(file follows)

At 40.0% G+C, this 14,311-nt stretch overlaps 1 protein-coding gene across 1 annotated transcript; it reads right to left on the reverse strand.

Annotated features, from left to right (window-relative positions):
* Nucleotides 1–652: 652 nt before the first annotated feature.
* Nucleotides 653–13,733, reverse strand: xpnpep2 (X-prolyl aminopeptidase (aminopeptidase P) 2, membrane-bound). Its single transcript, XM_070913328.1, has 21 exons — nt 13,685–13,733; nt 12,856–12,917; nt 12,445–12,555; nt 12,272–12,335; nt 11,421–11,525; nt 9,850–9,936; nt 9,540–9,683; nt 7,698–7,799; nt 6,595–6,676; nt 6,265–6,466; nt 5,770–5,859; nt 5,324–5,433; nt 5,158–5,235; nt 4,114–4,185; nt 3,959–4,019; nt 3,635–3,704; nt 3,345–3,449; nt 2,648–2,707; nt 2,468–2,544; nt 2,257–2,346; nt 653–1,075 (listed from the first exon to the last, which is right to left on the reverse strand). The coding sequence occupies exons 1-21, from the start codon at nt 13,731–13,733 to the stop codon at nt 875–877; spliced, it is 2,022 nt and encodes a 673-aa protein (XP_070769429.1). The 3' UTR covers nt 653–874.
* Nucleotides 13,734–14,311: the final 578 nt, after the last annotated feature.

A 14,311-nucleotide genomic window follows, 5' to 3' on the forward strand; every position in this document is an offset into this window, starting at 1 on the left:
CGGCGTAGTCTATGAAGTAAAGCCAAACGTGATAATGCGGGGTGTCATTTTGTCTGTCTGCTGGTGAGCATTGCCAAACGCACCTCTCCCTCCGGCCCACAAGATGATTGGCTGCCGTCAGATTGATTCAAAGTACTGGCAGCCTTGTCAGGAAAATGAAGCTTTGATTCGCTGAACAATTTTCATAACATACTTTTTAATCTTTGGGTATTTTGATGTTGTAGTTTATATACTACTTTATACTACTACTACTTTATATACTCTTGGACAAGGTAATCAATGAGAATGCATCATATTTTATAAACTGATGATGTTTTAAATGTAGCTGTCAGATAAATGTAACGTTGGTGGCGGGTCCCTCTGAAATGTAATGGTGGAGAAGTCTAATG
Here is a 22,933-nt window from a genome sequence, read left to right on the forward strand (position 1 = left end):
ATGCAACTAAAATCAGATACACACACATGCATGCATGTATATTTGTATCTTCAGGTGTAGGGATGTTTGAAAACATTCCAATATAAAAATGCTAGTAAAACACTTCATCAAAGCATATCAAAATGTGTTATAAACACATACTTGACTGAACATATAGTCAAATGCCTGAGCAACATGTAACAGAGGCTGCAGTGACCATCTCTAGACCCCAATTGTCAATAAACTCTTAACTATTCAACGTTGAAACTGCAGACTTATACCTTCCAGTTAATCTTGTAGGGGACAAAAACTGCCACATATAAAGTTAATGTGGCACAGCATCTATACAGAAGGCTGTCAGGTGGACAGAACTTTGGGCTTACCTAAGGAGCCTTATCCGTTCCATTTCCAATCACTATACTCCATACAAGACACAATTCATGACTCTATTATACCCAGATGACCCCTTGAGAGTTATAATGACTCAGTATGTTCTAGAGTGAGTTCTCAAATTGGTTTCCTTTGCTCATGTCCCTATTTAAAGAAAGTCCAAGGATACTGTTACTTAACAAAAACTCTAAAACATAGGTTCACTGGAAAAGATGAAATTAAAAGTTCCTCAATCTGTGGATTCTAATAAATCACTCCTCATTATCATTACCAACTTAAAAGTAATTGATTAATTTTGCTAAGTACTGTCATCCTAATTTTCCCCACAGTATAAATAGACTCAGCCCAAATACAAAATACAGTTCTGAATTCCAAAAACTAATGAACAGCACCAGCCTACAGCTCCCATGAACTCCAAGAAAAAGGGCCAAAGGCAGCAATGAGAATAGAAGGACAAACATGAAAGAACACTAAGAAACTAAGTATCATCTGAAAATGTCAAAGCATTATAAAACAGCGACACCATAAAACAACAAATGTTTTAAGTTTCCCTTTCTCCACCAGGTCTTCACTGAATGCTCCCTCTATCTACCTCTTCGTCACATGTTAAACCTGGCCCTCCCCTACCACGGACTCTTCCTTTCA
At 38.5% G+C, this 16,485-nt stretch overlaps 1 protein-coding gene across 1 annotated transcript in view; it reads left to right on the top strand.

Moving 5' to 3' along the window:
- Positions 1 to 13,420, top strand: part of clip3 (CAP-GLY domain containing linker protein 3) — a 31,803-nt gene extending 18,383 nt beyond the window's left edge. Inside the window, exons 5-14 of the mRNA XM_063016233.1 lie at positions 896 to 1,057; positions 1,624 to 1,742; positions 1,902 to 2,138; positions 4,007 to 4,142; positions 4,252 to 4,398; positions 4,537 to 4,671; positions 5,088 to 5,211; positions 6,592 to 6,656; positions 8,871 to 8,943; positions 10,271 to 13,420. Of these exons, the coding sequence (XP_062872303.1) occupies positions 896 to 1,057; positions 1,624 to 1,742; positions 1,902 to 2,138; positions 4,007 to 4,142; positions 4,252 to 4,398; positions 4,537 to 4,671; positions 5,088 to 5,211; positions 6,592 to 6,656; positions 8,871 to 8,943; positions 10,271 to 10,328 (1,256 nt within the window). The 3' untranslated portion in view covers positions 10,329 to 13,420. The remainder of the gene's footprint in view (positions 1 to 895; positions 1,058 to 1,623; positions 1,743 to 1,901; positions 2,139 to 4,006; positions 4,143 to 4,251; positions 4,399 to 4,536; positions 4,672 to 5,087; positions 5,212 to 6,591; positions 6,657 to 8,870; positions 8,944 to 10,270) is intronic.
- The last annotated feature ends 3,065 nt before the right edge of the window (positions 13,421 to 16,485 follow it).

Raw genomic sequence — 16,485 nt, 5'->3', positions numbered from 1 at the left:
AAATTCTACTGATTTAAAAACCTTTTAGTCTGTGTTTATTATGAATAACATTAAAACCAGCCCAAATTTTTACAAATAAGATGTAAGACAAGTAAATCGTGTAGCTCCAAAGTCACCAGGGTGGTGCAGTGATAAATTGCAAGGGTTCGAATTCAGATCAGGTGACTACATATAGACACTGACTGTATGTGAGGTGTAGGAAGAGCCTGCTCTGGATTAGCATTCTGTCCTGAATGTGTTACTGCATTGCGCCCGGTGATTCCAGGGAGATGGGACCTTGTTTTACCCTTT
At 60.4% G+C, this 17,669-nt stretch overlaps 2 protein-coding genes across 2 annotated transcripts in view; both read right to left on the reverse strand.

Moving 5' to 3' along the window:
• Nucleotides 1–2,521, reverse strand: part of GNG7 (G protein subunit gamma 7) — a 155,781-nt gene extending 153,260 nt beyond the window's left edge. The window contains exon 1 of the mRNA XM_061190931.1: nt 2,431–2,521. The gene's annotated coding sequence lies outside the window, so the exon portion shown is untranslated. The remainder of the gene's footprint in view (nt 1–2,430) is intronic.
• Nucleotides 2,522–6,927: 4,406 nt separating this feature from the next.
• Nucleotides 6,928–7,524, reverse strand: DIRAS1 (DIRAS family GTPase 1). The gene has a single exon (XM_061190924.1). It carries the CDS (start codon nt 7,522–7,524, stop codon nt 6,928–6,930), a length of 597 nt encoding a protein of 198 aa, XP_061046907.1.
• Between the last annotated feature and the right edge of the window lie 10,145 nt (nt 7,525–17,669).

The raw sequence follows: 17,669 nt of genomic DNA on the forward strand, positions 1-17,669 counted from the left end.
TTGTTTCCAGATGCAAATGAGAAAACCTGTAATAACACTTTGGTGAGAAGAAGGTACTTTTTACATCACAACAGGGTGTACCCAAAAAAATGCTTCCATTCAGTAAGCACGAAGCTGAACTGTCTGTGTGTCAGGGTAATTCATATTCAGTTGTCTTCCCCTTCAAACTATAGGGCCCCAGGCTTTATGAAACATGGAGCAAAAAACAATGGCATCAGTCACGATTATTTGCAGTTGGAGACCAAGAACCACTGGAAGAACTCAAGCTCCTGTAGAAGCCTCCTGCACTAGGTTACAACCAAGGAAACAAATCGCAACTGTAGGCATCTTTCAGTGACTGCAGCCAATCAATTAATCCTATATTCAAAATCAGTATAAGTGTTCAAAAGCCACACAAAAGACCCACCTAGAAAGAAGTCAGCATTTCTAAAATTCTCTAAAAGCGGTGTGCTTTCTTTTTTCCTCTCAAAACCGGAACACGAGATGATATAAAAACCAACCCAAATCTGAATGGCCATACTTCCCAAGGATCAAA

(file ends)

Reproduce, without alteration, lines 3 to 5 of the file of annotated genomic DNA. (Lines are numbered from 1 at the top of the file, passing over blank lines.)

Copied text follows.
* Nucleotides 1–652: 652 nt before the first annotated feature.
* Nucleotides 653–13,733, reverse strand: xpnpep2 (X-prolyl aminopeptidase (aminopeptidase P) 2, membrane-bound). Its single transcript, XM_070913328.1, has 21 exons — nt 13,685–13,733; nt 12,856–12,917; nt 12,445–12,555; nt 12,272–12,335; nt 11,421–11,525; nt 9,850–9,936; nt 9,540–9,683; nt 7,698–7,799; nt 6,595–6,676; nt 6,265–6,466; nt 5,770–5,859; nt 5,324–5,433; nt 5,158–5,235; nt 4,114–4,185; nt 3,959–4,019; nt 3,635–3,704; nt 3,345–3,449; nt 2,648–2,707; nt 2,468–2,544; nt 2,257–2,346; nt 653–1,075 (listed from the first exon to the last, which is right to left on the reverse strand). The coding sequence occupies exons 1-21, from the start codon at nt 13,731–13,733 to the stop codon at nt 875–877; spliced, it is 2,022 nt and encodes a 673-aa protein (XP_070769429.1). The 3' UTR covers nt 653–874.
* Nucleotides 13,734–14,311: the final 578 nt, after the last annotated feature.